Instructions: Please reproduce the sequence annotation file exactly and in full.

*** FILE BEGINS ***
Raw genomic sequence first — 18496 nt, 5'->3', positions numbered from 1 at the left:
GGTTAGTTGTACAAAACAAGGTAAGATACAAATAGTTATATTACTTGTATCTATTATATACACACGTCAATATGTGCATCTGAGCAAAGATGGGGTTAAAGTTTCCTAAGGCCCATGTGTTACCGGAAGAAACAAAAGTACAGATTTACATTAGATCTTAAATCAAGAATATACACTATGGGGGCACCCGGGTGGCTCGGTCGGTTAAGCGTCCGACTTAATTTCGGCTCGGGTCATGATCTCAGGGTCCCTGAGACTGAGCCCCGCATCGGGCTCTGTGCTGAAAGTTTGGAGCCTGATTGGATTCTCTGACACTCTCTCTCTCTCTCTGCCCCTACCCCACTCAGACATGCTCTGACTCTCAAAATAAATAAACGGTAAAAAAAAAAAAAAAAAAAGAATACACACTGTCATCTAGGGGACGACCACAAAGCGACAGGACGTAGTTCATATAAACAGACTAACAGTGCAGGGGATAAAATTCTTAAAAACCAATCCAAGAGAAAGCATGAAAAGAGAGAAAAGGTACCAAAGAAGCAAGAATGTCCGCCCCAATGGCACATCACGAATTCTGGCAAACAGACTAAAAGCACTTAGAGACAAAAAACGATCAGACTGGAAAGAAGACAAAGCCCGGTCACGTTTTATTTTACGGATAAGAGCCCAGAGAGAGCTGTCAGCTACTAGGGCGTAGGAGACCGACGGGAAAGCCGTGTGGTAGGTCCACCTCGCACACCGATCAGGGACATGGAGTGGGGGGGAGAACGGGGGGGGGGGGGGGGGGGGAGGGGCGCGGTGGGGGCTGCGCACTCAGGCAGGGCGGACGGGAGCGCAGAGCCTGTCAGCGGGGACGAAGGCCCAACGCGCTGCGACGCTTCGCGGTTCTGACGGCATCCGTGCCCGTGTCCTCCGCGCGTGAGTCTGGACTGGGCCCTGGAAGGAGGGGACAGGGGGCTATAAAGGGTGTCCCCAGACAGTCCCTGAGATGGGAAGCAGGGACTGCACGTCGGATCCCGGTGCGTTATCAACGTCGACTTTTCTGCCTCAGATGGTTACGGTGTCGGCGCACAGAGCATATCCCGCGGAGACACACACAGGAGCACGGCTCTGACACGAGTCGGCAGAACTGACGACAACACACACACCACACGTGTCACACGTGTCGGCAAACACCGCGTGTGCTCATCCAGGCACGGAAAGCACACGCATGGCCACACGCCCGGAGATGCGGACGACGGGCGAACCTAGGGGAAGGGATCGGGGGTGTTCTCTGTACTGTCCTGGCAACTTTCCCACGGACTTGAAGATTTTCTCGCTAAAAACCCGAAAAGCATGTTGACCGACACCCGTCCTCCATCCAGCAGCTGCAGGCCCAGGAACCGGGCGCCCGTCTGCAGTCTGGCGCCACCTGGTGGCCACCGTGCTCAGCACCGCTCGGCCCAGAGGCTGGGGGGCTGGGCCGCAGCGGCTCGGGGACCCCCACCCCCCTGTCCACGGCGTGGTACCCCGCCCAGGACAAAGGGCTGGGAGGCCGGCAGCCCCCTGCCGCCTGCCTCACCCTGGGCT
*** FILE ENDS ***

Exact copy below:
Raw genomic sequence first — 18496 nt, 5'->3', positions numbered from 1 at the left:
GGTTAGTTGTACAAAACAAGGTAAGATACAAATAGTTATATTACTTGTATCTATTATATACACACGTCAATATGTGCATCTGAGCAAAGATGGGGTTAAAGTTTCCTAAGGCCCATGTGTTACCGGAAGAAACAAAAGTACAGATTTACATTAGATCTTAAATCAAGAATATACACTATGGGGGCACCCGGGTGGCTCGGTCGGTTAAGCGTCCGACTTAATTTCGGCTCGGGTCATGATCTCAGGGTCCCTGAGACTGAGCCCCGCATCGGGCTCTGTGCTGAAAGTTTGGAGCCTGATTGGATTCTCTGACACTCTCTCTCTCTCTCTGCCCCTACCCCACTCAGACATGCTCTGACTCTCAAAATAAATAAACGGTAAAAAAAAAAAAAAAAAAAGAATACACACTGTCATCTAGGGGACGACCACAAAGCGACAGGACGTAGTTCATATAAACAGACTAACAGTGCAGGGGATAAAATTCTTAAAAACCAATCCAAGAGAAAGCATGAAAAGAGAGAAAAGGTACCAAAGAAGCAAGAATGTCCGCCCCAATGGCACATCACGAATTCTGGCAAACAGACTAAAAGCACTTAGAGACAAAAAACGATCAGACTGGAAAGAAGACAAAGCCCGGTCACGTTTTATTTTACGGATAAGAGCCCAGAGAGAGCTGTCAGCTACTAGGGCGTAGGAGACCGACGGGAAAGCCGTGTGGTAGGTCCACCTCGCACACCGATCAGGGACATGGAGTGGGGGGGAGAACGGGGGGGGGGGGGGGGGGGGAGGGGCGCGGTGGGGGCTGCGCACTCAGGCAGGGCGGACGGGAGCGCAGAGCCTGTCAGCGGGGACGAAGGCCCAACGCGCTGCGACGCTTCGCGGTTCTGACGGCATCCGTGCCCGTGTCCTCCGCGCGTGAGTCTGGACTGGGCCCTGGAAGGAGGGGACAGGGGGCTATAAAGGGTGTCCCCAGACAGTCCCTGAGATGGGAAGCAGGGACTGCACGTCGGATCCCGGTGCGTTATCAACGTCGACTTTTCTGCCTCAGATGGTTACGGTGTCGGCGCACAGAGCATATCCCGCGGAGACACACACAGGAGCACGGCTCTGACACGAGTCGGCAGAACTGACGACAACACACACACCACACGTGTCACACGTGTCGGCAAACACCGCGTGTGCTCATCCAGGCACGGAAAGCACACGCATGGCCACACGCCCGGAGATGCGGACGACGGGCGAACCTAGGGGAAGGGATCGGGGGTGTTCTCTGTACTGTCCTGGCAACTTTCCCACGGACTTGAAGATTTTCTCGCTAAAAACCCGAAAAGCATGTTGACCGACACCCGTCCTCCATCCAGCAGCTGCAGGCCCAGGAACCGGGCGCCCGTCTGCAGTCTGGCGCCACCTGGTGGCCACCGTGCTCAGCACCGCTCGGCCCAGAGGCTGGGGGGCTGGGCCGCAGCGGCTCGGGGACCCCCACCCCCCTGTCCACGGCGTGGTACCCCGCCCAGGACAAAGGGCTGGGAGGCCGGCAGCCCCCTGCCGCCTGCCTCACCCTGGGCT